What we need today are not sermons at the United Nations or invocations of God’s blessing on our actions, but a forceful letter the world’s “Baptists”. That may be a quixotic idea, but I really think that much more important than fighting some mythical “War on Terrorism”, we should be focused on removing religion from our conflicts on all sides. That may not be as unrealistic as it sounds because this imputed religious content is essentially born our of human manipulation, the selective reading of one scripture or another to meet purely self-serving human objectives – as true for Bush as it is for Ahmadinejad. We’re in Iraq for many reasons, most (and probably all) of them wrong, but the one thing I’m confident didn’t bring us to Baghdad was God. No I don’t presume to know God’s will better than George Bush does, I simply know that, (assuming God exists), neither of us is in a position to really know it. The same can be said about a Jihad whether declared by Osama bin Laden or anyone else. All of these are smokescreens purposefully raised by powerful humans because the reputed work of God brooks no questioning.
If the world is to have any hope for peace, we must collectively erect a wall of separation between our individual religious beliefs and how we interact with one another. Erecting such a wall suggests no lessening of religion itself or of fervent religious belief; it simply puts religion where it belongs as Jefferson said, something “solely between man and his God”. His (or her, Mr. Jefferson) God is not necessarily your God or mine, which is the point. Conflict is between people, and to the best of our knowledge, God has nothing to do with it unless the all-knowing is in the habit of regularly changing sides. Does God (assuming he’s on our side) support Saddam and the Taliban one day and oppose them the next? Perhaps this separation will (or can) never happen, but think about its implications for a moment and you’ll come to realize that it may well be the last real hope for humankind. When Gandhi led the fight against the British his greatest disappointment was the resulting split of the sub-continent along religious lines, leading to a volatile divisiveness that remains until this day. Much of the intractable dispute between Israel and the Palestinians is equally informed by religiously based “territorial rights”. None of these serve peace; all bode ill for the future.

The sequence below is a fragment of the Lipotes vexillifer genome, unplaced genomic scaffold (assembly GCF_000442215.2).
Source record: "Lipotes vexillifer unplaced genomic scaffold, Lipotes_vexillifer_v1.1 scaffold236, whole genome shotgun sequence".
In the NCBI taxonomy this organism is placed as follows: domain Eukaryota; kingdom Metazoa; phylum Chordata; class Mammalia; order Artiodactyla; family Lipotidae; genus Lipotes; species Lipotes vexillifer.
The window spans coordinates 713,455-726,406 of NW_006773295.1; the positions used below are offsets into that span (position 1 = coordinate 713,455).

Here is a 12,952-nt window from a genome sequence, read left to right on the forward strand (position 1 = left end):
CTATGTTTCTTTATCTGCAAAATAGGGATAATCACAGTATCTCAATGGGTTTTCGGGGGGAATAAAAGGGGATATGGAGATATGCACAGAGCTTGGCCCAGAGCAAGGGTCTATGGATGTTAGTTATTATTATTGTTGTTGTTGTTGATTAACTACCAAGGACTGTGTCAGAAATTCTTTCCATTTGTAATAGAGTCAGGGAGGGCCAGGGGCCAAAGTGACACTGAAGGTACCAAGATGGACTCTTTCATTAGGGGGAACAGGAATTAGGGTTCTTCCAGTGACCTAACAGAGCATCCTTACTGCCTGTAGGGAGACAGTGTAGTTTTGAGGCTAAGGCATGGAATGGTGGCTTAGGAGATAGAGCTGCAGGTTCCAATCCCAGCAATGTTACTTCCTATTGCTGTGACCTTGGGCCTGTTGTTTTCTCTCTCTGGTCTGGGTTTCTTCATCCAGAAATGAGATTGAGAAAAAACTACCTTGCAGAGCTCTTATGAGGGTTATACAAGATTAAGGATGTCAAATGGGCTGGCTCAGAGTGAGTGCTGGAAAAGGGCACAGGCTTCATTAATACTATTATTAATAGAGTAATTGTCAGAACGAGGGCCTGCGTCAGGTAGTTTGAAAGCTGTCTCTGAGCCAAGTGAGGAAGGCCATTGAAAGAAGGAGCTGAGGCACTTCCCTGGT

Perhaps a letter to the world’s “Baptists” is an unlikely dream. I fear that to be the case since too many people are vested in the conflicts that use religion as their rallying flag. But looking at the result, perhaps, as our own Supreme Court embarks upon another term exactly 206 years later to the day, we would all do well to pull out Jefferson’s letter. The separation of Church and State has been under systematic attack since religious fundamentalists began to influence not merely Republican politics but the country’s conversation. In pleading for separation, many liberals and even a good number of conservatives, hold fast to the Jeffersonian ideas principally to protect specifics like a woman’s right of reproductive choice or keeping “Intelligent Design” out of the public schools. I agree with them, vigorously so. But there is something much more ominous at stake. When religion and governance mix, violent conflict seems to follow. That could be the greatest threat to homeland security. I truly believe that the tranquility of the nation hangs in the balance when we tinker with this basic First Amendment principle. The record is clear in that regard. It would be good to send a letter to the world’s “Baptists”, but at the very least we should urgently send one to ourselves.